First Congregational Church
Stanton, MI

Love for Truth  *  Passion for Righteousness  *  Enthusiam for Service


Open Door Newsletter

Spotting Dignity in Death

     --Pastor Jamey Nichols                                          

               Once upon a time there were two men. Through many years and famous victories, these valiant warriors often fought side by side in what their children considered a legendary comradery. They had been an undying duo both literally and figuratively. It was now late in the evening the night before their most difficult battle. The seasoned soldiers sat alone as they shared the anticipation of an imminent sunrise that would most likely be their last. They knew the foe was formidable. More than formidable, really. He had taken down dozens of others equally as mighty as they, and it looked as though he were unstoppable. The odds were against the two and this indisputable fact leaned comfortably with them at their fire as they reminisced stories great and small. If a passerby heard them, it may have only seemed an excessively indulged pair of chums fighting off bedtime. They laughed and guffawed into the night as they bantered memories that were well worn and well embellished. If this was their last evening together, it was fitting it be treated more as pre-battle revelry than a tearful farewell. These were warriors. Death had always loomed. She was an ever-threatening presence despite their heretofore capacity to sidestep her grasps. Lately her grasps were coming up handsful and this truth was not lost on either of them. Neither was it talked about.

                By first light, the two friends were pressed into their battle regalia. Colors flew proudly over creased uniforms and gleaming swords. Muscled bodies flexed as the men emerged from their tents. As their steeled eyes met, one of the two had a glint that resembled pride and valor while remaining eerily opposite. This soldier was resolute and peaceful. However, his contentment was not the ready-to-live-or-die sort ubiquitous among warriors. His was a resolve more like that of surrendered inevitability in the face of a foregone conclusion. Unbeknownst to his companion, the yielded soldier held in his pocket a very small tablet. It was a form of cyanide. And, it was just the right amount to end things swiftly, “but only if necessary,” he lied to himself.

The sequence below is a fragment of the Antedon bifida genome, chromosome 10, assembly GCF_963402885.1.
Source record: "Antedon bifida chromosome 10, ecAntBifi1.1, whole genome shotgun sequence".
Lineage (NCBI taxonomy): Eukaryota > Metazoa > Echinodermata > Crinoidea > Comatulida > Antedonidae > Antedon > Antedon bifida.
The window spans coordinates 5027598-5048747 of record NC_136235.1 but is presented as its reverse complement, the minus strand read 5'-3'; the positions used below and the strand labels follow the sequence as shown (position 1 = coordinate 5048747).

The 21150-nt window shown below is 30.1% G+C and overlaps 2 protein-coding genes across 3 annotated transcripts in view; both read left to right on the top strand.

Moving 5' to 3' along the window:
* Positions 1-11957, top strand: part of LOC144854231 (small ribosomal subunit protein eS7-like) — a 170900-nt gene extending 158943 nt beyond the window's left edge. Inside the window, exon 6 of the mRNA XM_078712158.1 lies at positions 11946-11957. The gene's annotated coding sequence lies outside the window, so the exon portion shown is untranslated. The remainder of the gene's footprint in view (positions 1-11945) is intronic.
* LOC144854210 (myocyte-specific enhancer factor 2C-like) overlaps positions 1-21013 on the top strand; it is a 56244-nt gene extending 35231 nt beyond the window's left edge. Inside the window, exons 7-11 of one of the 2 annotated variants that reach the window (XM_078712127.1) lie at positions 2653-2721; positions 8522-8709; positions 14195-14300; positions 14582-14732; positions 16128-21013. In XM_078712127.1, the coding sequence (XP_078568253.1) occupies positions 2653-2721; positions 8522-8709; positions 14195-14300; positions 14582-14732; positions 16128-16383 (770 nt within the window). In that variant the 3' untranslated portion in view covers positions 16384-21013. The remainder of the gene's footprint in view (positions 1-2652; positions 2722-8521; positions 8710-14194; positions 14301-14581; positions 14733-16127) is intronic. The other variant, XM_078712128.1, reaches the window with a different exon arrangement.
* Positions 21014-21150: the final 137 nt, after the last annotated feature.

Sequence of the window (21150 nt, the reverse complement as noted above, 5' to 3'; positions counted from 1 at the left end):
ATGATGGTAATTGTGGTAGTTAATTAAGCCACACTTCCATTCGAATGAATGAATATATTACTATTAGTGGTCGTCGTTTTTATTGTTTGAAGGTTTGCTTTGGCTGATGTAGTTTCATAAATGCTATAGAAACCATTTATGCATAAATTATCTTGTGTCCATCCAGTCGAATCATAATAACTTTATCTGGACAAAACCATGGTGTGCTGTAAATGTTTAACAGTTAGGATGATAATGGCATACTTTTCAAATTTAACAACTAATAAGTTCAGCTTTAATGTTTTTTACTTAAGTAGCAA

The battle unfolded the way many battles do when the attacking enemy is well armed and capable. Protectors vainly resist and children’s fathers become heroes in causes greater than themselves. Some enemies just can’t be beaten and wise soldiers know it when they see it. The difference is the way they fight their losing battle. While one warrior swings and slashes, another sits quietly by a stream or under a tree. While one is soaked in blood and sweat on the field of battle, another finds a solitary place on a grassy hillside for an afternoon nap from which he never awakens. The disparity is confounding. Some soldiers strain and strive to inflict any sort of damage to the enemy while others raise a white flag instead of a sword. The cold hands tell the clearest story—some are dirty and firmly clasped around hilts while others have interlaced fingers resting serenely on well-pressed laps. The battle scene screams out the polarized extremes. All the warriors dead, yet different. A juxtaposition of either and or. Two evident mottos: “Go down fighting,” versus “Can’t win, why try?”

                After the two friends’ bodies were collected and buried, survivors gathered to muse over the devastating battle. The manner of death of the two soldier-friends was clear. One showed death across the wounds of his body, the other showed death in a white foamy trickle out of the corner of his mouth. Where two lives had seemingly run parallel over years, they diverged sharply at the last. A few survivors completely lauded both dead warriors. The rest completely lauded one and mostly lauded the other. Some survivors called both men courageous, others raised a questioning eyebrow. All the survivors wondered about cowardice—but only some of them out loud. The only group in clear agreement was a group of unrelated survivors a generation later who had just enough money in the war memorial budget to commission one statue of a local hero. And, even though a few chest-less chatterboxes published pontificated articles about expanded forms of dignity, the rest of the folks admired a statue reflecting what heroism really looked like.